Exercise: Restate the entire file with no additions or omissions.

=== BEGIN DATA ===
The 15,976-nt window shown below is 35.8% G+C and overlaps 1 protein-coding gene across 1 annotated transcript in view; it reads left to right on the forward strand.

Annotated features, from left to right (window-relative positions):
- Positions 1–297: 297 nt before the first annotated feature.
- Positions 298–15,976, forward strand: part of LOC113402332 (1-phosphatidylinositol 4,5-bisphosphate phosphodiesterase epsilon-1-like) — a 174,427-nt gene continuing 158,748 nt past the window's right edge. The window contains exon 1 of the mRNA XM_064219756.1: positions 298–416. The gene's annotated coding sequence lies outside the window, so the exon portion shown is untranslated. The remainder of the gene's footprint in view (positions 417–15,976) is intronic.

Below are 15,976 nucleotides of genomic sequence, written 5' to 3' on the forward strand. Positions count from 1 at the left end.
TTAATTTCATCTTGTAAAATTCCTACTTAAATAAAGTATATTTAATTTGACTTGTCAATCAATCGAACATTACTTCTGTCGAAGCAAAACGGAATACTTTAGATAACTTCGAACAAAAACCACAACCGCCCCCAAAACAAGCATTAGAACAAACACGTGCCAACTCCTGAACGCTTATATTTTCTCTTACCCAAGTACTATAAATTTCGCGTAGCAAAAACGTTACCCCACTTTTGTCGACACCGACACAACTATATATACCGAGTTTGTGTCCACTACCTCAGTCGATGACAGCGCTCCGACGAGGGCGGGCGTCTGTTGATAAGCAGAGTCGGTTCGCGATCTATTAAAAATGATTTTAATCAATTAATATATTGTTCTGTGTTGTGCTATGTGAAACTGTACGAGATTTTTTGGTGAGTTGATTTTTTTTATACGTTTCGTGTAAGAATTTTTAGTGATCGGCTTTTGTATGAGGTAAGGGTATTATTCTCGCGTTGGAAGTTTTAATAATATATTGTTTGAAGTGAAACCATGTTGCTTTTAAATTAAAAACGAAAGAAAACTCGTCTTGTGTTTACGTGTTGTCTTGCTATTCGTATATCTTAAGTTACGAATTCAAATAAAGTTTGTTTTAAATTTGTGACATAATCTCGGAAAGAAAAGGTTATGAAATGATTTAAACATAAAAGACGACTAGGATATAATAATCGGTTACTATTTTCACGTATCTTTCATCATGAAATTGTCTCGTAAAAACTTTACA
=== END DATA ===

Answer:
The 15,976-nt window shown below is 35.8% G+C and overlaps 1 protein-coding gene across 1 annotated transcript in view; it reads left to right on the forward strand.

Annotated features, from left to right (window-relative positions):
- Positions 1–297: 297 nt before the first annotated feature.
- Positions 298–15,976, forward strand: part of LOC113402332 (1-phosphatidylinositol 4,5-bisphosphate phosphodiesterase epsilon-1-like) — a 174,427-nt gene continuing 158,748 nt past the window's right edge. The window contains exon 1 of the mRNA XM_064219756.1: positions 298–416. The gene's annotated coding sequence lies outside the window, so the exon portion shown is untranslated. The remainder of the gene's footprint in view (positions 417–15,976) is intronic.

Below are 15,976 nucleotides of genomic sequence, written 5' to 3' on the forward strand. Positions count from 1 at the left end.
TTAATTTCATCTTGTAAAATTCCTACTTAAATAAAGTATATTTAATTTGACTTGTCAATCAATCGAACATTACTTCTGTCGAAGCAAAACGGAATACTTTAGATAACTTCGAACAAAAACCACAACCGCCCCCAAAACAAGCATTAGAACAAACACGTGCCAACTCCTGAACGCTTATATTTTCTCTTACCCAAGTACTATAAATTTCGCGTAGCAAAAACGTTACCCCACTTTTGTCGACACCGACACAACTATATATACCGAGTTTGTGTCCACTACCTCAGTCGATGACAGCGCTCCGACGAGGGCGGGCGTCTGTTGATAAGCAGAGTCGGTTCGCGATCTATTAAAAATGATTTTAATCAATTAATATATTGTTCTGTGTTGTGCTATGTGAAACTGTACGAGATTTTTTGGTGAGTTGATTTTTTTTATACGTTTCGTGTAAGAATTTTTAGTGATCGGCTTTTGTATGAGGTAAGGGTATTATTCTCGCGTTGGAAGTTTTAATAATATATTGTTTGAAGTGAAACCATGTTGCTTTTAAATTAAAAACGAAAGAAAACTCGTCTTGTGTTTACGTGTTGTCTTGCTATTCGTATATCTTAAGTTACGAATTCAAATAAAGTTTGTTTTAAATTTGTGACATAATCTCGGAAAGAAAAGGTTATGAAATGATTTAAACATAAAAGACGACTAGGATATAATAATCGGTTACTATTTTCACGTATCTTTCATCATGAAATTGTCTCGTAAAAACTTTACA